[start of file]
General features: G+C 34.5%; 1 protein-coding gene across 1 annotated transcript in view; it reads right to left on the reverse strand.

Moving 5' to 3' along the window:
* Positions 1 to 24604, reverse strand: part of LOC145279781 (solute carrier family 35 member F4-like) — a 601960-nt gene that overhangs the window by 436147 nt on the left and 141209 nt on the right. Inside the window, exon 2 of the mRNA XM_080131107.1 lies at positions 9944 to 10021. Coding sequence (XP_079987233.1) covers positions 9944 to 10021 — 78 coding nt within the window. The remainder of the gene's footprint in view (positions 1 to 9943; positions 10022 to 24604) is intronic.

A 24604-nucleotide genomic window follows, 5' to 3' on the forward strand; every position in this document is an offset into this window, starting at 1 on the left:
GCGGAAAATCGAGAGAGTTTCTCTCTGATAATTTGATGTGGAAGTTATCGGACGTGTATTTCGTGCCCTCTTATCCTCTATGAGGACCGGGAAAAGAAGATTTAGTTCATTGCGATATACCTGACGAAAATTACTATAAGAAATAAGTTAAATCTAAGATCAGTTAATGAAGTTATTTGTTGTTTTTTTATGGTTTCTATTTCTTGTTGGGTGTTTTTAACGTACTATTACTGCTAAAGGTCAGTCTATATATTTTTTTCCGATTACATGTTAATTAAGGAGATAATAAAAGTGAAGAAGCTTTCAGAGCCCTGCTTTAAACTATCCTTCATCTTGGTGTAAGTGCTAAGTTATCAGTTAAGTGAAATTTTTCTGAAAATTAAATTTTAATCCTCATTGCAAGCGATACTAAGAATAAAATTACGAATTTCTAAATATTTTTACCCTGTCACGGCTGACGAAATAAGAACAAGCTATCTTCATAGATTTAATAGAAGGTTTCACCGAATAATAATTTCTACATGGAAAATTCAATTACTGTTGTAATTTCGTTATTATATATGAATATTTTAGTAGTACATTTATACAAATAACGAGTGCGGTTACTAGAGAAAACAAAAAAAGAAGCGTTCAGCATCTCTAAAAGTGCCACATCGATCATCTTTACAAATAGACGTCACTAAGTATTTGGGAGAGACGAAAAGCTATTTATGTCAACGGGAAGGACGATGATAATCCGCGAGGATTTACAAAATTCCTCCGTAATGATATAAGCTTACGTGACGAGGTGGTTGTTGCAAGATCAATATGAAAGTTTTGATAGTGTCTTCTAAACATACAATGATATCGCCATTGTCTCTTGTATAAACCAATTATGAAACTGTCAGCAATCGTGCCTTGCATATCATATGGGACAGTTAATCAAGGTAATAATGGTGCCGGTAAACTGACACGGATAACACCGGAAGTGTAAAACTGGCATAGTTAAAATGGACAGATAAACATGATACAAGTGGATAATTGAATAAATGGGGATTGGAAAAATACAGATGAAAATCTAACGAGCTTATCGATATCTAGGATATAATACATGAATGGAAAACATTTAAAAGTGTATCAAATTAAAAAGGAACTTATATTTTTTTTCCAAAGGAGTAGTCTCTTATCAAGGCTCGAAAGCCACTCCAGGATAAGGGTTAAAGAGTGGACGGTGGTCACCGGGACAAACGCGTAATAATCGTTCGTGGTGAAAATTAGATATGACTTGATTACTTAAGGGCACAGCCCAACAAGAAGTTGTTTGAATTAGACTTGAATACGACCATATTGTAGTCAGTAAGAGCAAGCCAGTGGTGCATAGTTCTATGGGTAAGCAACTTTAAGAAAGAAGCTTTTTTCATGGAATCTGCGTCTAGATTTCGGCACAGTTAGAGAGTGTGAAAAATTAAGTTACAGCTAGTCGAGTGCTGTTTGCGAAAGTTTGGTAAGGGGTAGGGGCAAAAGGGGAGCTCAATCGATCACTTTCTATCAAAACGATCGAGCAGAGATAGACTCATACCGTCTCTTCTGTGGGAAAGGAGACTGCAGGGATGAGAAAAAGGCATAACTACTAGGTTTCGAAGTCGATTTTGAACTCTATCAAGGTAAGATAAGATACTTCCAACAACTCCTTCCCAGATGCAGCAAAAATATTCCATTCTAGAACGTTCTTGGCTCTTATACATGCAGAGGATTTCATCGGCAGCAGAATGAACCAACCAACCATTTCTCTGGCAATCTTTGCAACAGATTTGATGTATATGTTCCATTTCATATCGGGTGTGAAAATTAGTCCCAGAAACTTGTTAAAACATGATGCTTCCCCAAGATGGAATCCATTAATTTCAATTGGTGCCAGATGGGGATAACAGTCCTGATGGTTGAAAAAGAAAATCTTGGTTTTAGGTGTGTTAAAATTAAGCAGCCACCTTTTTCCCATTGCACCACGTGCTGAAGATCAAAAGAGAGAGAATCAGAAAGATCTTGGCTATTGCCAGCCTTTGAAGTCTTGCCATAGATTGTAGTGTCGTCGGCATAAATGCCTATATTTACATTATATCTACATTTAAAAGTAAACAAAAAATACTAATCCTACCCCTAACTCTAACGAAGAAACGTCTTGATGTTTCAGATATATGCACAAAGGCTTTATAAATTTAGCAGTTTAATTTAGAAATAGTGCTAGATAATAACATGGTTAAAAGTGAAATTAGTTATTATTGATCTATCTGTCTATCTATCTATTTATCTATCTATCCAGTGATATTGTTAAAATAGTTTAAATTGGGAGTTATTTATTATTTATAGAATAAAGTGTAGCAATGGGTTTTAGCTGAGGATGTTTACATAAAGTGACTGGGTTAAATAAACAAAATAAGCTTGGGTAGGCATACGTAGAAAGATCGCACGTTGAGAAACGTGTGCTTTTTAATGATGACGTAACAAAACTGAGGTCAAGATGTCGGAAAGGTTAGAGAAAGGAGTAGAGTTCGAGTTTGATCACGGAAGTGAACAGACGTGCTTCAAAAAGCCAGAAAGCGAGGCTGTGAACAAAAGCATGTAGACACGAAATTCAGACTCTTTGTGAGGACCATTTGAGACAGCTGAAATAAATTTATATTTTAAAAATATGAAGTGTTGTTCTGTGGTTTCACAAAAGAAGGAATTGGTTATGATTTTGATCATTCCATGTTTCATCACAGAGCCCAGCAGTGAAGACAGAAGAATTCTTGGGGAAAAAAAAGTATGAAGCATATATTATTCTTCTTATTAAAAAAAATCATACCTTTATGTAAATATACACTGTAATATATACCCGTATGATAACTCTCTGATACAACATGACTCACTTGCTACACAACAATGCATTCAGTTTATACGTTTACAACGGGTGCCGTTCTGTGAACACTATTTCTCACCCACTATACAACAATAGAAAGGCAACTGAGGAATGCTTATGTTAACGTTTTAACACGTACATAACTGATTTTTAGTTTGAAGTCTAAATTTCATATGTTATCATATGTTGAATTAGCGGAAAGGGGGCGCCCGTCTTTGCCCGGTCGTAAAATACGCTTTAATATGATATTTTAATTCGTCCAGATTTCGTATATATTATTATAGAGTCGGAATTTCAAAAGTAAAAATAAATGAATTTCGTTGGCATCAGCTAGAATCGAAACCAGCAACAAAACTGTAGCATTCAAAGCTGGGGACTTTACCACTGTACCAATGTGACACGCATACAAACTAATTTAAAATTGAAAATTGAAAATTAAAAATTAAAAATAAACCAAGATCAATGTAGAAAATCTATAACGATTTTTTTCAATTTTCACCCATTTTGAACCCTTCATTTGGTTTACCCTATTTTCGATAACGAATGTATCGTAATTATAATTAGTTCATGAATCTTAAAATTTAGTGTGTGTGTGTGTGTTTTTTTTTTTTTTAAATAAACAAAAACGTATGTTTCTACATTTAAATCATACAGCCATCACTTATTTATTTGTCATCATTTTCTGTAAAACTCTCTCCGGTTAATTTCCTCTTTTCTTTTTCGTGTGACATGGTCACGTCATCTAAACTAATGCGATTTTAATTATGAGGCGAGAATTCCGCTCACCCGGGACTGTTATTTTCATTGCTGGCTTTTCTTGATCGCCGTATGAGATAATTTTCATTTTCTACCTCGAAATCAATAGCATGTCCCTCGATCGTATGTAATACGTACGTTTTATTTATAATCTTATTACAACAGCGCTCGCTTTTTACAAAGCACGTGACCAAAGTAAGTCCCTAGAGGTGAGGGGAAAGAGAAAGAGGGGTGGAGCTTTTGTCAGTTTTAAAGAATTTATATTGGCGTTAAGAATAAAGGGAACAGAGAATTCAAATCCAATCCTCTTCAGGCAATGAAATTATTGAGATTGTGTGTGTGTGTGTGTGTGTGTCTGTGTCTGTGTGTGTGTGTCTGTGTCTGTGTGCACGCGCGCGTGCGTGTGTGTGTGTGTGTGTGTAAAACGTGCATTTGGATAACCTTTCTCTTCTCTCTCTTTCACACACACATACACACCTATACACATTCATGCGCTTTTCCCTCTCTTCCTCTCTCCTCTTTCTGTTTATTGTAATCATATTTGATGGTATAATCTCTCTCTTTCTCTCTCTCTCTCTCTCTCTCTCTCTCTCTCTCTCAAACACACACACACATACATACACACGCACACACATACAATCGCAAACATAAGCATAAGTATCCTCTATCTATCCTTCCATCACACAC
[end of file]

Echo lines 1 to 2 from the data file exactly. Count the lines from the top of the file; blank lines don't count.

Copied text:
General features: G+C 34.5%; 1 protein-coding gene across 1 annotated transcript in view; it reads right to left on the reverse strand.

Moving 5' to 3' along the window: